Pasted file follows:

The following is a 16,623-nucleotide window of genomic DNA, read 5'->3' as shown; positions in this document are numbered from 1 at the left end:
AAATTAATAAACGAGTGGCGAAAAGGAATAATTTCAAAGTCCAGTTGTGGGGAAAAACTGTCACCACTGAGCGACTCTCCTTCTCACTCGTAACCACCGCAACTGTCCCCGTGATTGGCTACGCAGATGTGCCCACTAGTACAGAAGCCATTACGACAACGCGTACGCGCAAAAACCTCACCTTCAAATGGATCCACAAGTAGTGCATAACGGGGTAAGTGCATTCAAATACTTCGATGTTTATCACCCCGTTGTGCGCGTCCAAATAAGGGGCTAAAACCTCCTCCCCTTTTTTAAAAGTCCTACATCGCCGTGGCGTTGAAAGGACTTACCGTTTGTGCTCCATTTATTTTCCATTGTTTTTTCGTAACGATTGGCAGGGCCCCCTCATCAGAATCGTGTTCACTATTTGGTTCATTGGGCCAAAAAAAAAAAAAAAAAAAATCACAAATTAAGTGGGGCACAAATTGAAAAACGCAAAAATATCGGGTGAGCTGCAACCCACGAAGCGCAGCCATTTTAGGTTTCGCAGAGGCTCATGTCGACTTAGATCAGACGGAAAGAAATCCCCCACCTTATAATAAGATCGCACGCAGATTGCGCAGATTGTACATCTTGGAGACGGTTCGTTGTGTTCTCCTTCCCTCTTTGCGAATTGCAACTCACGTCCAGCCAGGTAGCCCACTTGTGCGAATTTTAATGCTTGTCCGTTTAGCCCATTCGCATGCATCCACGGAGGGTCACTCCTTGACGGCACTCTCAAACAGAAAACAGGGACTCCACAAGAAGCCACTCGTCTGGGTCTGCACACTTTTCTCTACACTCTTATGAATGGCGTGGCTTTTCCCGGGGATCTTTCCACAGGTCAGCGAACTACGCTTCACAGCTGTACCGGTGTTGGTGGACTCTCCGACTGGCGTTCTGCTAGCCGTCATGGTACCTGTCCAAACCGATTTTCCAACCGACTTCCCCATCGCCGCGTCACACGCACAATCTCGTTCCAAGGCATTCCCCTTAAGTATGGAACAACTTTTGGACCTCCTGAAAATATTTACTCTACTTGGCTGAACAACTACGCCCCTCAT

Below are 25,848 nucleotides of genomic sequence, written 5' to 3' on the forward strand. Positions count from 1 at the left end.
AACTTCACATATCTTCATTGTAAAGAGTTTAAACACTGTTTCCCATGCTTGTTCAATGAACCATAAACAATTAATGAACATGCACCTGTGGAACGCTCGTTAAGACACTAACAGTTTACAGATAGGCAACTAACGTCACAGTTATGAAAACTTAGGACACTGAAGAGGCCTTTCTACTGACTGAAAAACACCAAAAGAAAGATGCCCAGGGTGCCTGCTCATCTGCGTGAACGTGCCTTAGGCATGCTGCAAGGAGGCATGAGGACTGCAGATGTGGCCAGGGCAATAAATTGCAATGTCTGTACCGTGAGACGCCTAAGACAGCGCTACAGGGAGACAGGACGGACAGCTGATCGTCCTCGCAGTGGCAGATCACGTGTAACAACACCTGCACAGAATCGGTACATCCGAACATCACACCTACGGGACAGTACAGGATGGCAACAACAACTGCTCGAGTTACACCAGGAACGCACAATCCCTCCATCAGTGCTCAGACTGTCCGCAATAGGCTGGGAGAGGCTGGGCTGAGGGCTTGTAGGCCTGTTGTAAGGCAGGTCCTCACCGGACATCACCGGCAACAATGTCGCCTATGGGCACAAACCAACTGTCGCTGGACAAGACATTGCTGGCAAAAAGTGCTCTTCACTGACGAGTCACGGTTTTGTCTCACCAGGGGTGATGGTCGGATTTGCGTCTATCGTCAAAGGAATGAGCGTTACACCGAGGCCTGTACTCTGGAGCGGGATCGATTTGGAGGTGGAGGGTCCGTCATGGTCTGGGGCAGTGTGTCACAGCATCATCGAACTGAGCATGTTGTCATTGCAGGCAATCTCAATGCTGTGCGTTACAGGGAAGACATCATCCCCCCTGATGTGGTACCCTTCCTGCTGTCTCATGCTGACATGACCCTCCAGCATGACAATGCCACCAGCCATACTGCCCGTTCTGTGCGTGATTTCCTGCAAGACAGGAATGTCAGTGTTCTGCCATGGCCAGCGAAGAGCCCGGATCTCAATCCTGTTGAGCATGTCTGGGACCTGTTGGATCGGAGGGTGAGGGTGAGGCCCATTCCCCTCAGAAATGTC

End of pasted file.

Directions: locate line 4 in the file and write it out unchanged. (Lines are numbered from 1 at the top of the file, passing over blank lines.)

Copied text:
AACTTCACATATCTTCATTGTAAAGAGTTTAAACACTGTTTCCCATGCTTGTTCAATGAACCATAAACAATTAATGAACATGCACCTGTGGAACGCTCGTTAAGACACTAACAGTTTACAGATAGGCAACTAACGTCACAGTTATGAAAACTTAGGACACTGAAGAGGCCTTTCTACTGACTGAAAAACACCAAAAGAAAGATGCCCAGGGTGCCTGCTCATCTGCGTGAACGTGCCTTAGGCATGCTGCAAGGAGGCATGAGGACTGCAGATGTGGCCAGGGCAATAAATTGCAATGTCTGTACCGTGAGACGCCTAAGACAGCGCTACAGGGAGACAGGACGGACAGCTGATCGTCCTCGCAGTGGCAGATCACGTGTAACAACACCTGCACAGAATCGGTACATCCGAACATCACACCTACGGGACAGTACAGGATGGCAACAACAACTGCTCGAGTTACACCAGGAACGCACAATCCCTCCATCAGTGCTCAGACTGTCCGCAATAGGCTGGGAGAGGCTGGGCTGAGGGCTTGTAGGCCTGTTGTAAGGCAGGTCCTCACCGGACATCACCGGCAACAATGTCGCCTATGGGCACAAACCAACTGTCGCTGGACAAGACATTGCTGGCAAAAAGTGCTCTTCACTGACGAGTCACGGTTTTGTCTCACCAGGGGTGATGGTCGGATTTGCGTCTATCGTCAAAGGAATGAGCGTTACACCGAGGCCTGTACTCTGGAGCGGGATCGATTTGGAGGTGGAGGGTCCGTCATGGTCTGGGGCAGTGTGTCACAGCATCATCGAACTGAGCATGTTGTCATTGCAGGCAATCTCAATGCTGTGCGTTACAGGGAAGACATCATCCCCCCTGATGTGGTACCCTTCCTGCTGTCTCATGCTGACATGACCCTCCAGCATGACAATGCCACCAGCCATACTGCCCGTTCTGTGCGTGATTTCCTGCAAGACAGGAATGTCAGTGTTCTGCCATGGCCAGCGAAGAGCCCGGATCTCAATCCTGTTGAGCATGTCTGGGACCTGTTGGATCGGAGGGTGAGGGTGAGGCCCATTCCCCTCAGAAATGTC